Finally, greenfield fintech projects can be risky for firms due to their vastly different core competencies. The core competencies of a brick-and-mortar wealth manager typically include investment research capability, relationship management, and strong middle- and back-office support. These are distinct from the competencies of fintech, which are technology, creativity, and agility. This difference poses a considerable challenge to any top management spearheading the transition.
Buying fintech architecture
As with building from scratch, this is an option that may only be available to the largest companies with the strongest balance sheets.
With fintech’s growing capabilities and credibility, many fintech firms are now valued according to their potential and their public listings are predicted to grow, backed by strong technology valuations in capital markets. Software Enterprise Group’s study of fintech valuations in 2020 supports this. It indicates that their enterprise value to trailing 12-month revenue hit a high of 15x in the fourth quarter of 2020, the highest in two years3.
Even when attractively valued targets can be found, mergers and acquisitions are not easy to execute, especially when it comes to integrating operations, technologies, talent and cultures. Substantial costs and risks are involved.
Finally, with an acquisition, the long-term costs of continuous innovation, customer retention and talent management accrue to the acquirer. As such, even though buying is faster than building, in the long term, it is just as costly.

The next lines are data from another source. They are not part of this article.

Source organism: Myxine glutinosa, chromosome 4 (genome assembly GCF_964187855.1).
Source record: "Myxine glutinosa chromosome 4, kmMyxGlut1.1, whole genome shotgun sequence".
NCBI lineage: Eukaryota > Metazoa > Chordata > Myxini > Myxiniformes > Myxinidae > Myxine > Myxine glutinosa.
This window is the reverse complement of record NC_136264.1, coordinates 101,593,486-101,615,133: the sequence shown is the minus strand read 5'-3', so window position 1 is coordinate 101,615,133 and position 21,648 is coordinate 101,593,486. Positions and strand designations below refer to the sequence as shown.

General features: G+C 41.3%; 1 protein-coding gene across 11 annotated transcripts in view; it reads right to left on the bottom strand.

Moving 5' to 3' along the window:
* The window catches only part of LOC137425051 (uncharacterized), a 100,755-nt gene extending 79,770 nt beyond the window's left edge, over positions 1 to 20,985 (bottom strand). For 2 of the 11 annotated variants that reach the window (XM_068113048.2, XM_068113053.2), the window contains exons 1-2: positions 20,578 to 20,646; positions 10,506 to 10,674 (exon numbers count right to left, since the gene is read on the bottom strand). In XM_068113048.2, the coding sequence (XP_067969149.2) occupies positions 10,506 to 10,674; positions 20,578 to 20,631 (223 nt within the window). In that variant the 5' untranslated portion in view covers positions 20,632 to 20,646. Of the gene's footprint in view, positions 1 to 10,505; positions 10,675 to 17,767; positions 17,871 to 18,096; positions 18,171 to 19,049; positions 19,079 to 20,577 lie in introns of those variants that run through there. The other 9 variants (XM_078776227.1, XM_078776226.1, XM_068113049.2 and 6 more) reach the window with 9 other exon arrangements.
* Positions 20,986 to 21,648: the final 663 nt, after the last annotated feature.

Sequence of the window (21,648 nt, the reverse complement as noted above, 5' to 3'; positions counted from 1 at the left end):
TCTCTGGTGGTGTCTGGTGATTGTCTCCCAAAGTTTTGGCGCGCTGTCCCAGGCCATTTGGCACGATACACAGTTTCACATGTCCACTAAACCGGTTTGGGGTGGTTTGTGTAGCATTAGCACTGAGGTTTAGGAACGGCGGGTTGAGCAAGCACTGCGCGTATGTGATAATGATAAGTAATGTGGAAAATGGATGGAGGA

Partnering with fintechs
On the other hand, banks and wealth managers are starting to seek partnerships with fintech incumbents as a means to fill the gaps in their online capabilities and product range.
It’s win-win for the wealth tech industry as well. Overall, 2020 was a weaker year for wealth-tech, especially in H14 and this encouraged many fintech companies to be open to partnerships – a trend which KPMG expects to continue.
Partnerships allow both parties to overcome barriers, as the traditional firm is able to defend its market share and offer flexibility to its customers, while the fintech trailblazer forges ahead with its innovations in artificial intelligence, machine learning, and enhanced cyber security.
Partnerships also provide for a vibrant community that is balanced between innovation and traditional wealth management. With partnerships, expertise and technologies that are considered nascent or niche can enter the mainstream much faster, and most importantly, several services can be brought together under a single trusted umbrella to support a richer customer experience.
Structuring fintech partnerships for success